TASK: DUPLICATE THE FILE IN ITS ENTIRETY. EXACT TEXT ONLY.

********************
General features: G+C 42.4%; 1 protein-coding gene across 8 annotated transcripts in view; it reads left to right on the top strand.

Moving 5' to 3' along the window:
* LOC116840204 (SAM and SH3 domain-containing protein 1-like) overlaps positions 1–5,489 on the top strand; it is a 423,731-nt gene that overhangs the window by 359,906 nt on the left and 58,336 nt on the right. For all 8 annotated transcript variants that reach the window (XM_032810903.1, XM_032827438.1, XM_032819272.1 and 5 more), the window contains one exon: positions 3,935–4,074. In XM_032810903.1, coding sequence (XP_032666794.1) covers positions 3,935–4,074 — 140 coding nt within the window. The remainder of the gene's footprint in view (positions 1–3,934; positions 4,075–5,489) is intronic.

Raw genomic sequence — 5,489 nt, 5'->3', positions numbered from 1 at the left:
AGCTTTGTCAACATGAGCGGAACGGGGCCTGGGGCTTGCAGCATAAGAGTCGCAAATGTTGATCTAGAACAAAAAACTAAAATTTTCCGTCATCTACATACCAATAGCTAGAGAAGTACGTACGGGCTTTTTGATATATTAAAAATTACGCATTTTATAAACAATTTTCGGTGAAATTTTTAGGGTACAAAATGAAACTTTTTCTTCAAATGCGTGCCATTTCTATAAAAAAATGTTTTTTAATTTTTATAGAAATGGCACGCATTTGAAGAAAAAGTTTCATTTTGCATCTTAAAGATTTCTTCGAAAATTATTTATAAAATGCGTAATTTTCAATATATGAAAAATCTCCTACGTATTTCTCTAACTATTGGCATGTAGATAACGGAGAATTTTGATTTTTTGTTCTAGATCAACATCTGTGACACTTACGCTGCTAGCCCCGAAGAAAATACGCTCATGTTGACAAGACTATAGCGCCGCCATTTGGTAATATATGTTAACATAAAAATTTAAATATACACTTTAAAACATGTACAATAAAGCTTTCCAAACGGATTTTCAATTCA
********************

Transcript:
General features: G+C 42.4%; 1 protein-coding gene across 8 annotated transcripts in view; it reads left to right on the top strand.

Moving 5' to 3' along the window:
* LOC116840204 (SAM and SH3 domain-containing protein 1-like) overlaps positions 1–5,489 on the top strand; it is a 423,731-nt gene that overhangs the window by 359,906 nt on the left and 58,336 nt on the right. For all 8 annotated transcript variants that reach the window (XM_032810903.1, XM_032827438.1, XM_032819272.1 and 5 more), the window contains one exon: positions 3,935–4,074. In XM_032810903.1, coding sequence (XP_032666794.1) covers positions 3,935–4,074 — 140 coding nt within the window. The remainder of the gene's footprint in view (positions 1–3,934; positions 4,075–5,489) is intronic.

Raw genomic sequence — 5,489 nt, 5'->3', positions numbered from 1 at the left:
AGCTTTGTCAACATGAGCGGAACGGGGCCTGGGGCTTGCAGCATAAGAGTCGCAAATGTTGATCTAGAACAAAAAACTAAAATTTTCCGTCATCTACATACCAATAGCTAGAGAAGTACGTACGGGCTTTTTGATATATTAAAAATTACGCATTTTATAAACAATTTTCGGTGAAATTTTTAGGGTACAAAATGAAACTTTTTCTTCAAATGCGTGCCATTTCTATAAAAAAATGTTTTTTAATTTTTATAGAAATGGCACGCATTTGAAGAAAAAGTTTCATTTTGCATCTTAAAGATTTCTTCGAAAATTATTTATAAAATGCGTAATTTTCAATATATGAAAAATCTCCTACGTATTTCTCTAACTATTGGCATGTAGATAACGGAGAATTTTGATTTTTTGTTCTAGATCAACATCTGTGACACTTACGCTGCTAGCCCCGAAGAAAATACGCTCATGTTGACAAGACTATAGCGCCGCCATTTGGTAATATATGTTAACATAAAAATTTAAATATACACTTTAAAACATGTACAATAAAGCTTTCCAAACGGATTTTCAATTCA